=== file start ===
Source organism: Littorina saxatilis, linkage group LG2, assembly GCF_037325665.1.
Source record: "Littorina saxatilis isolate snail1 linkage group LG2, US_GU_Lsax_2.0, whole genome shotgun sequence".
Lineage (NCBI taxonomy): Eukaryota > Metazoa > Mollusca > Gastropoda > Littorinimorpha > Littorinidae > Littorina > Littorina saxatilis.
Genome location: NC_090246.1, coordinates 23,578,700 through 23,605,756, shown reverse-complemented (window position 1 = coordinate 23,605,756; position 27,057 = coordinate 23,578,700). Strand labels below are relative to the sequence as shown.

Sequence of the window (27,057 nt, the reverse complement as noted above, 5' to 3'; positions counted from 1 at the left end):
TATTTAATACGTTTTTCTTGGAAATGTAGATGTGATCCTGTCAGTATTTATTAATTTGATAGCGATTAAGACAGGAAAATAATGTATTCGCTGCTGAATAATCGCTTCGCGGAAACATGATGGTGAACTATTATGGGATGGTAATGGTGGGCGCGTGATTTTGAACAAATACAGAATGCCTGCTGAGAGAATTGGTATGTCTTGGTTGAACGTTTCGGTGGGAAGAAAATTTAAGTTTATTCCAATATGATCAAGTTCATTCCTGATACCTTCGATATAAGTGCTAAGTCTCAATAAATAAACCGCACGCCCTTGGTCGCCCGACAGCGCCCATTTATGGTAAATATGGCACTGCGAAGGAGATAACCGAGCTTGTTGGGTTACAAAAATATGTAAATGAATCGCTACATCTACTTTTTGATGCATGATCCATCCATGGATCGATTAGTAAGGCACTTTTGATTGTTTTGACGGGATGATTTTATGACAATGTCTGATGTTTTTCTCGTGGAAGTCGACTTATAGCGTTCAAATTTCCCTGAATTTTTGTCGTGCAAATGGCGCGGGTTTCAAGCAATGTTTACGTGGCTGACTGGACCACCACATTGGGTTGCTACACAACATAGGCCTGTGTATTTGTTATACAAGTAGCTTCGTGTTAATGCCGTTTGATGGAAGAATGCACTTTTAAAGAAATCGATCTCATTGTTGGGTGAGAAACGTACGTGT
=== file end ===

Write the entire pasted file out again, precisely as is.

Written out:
Source organism: Littorina saxatilis, linkage group LG2, assembly GCF_037325665.1.
Source record: "Littorina saxatilis isolate snail1 linkage group LG2, US_GU_Lsax_2.0, whole genome shotgun sequence".
Lineage (NCBI taxonomy): Eukaryota > Metazoa > Mollusca > Gastropoda > Littorinimorpha > Littorinidae > Littorina > Littorina saxatilis.
Genome location: NC_090246.1, coordinates 23,578,700 through 23,605,756, shown reverse-complemented (window position 1 = coordinate 23,605,756; position 27,057 = coordinate 23,578,700). Strand labels below are relative to the sequence as shown.

Sequence of the window (27,057 nt, the reverse complement as noted above, 5' to 3'; positions counted from 1 at the left end):
TATTTAATACGTTTTTCTTGGAAATGTAGATGTGATCCTGTCAGTATTTATTAATTTGATAGCGATTAAGACAGGAAAATAATGTATTCGCTGCTGAATAATCGCTTCGCGGAAACATGATGGTGAACTATTATGGGATGGTAATGGTGGGCGCGTGATTTTGAACAAATACAGAATGCCTGCTGAGAGAATTGGTATGTCTTGGTTGAACGTTTCGGTGGGAAGAAAATTTAAGTTTATTCCAATATGATCAAGTTCATTCCTGATACCTTCGATATAAGTGCTAAGTCTCAATAAATAAACCGCACGCCCTTGGTCGCCCGACAGCGCCCATTTATGGTAAATATGGCACTGCGAAGGAGATAACCGAGCTTGTTGGGTTACAAAAATATGTAAATGAATCGCTACATCTACTTTTTGATGCATGATCCATCCATGGATCGATTAGTAAGGCACTTTTGATTGTTTTGACGGGATGATTTTATGACAATGTCTGATGTTTTTCTCGTGGAAGTCGACTTATAGCGTTCAAATTTCCCTGAATTTTTGTCGTGCAAATGGCGCGGGTTTCAAGCAATGTTTACGTGGCTGACTGGACCACCACATTGGGTTGCTACACAACATAGGCCTGTGTATTTGTTATACAAGTAGCTTCGTGTTAATGCCGTTTGATGGAAGAATGCACTTTTAAAGAAATCGATCTCATTGTTGGGTGAGAAACGTACGTGT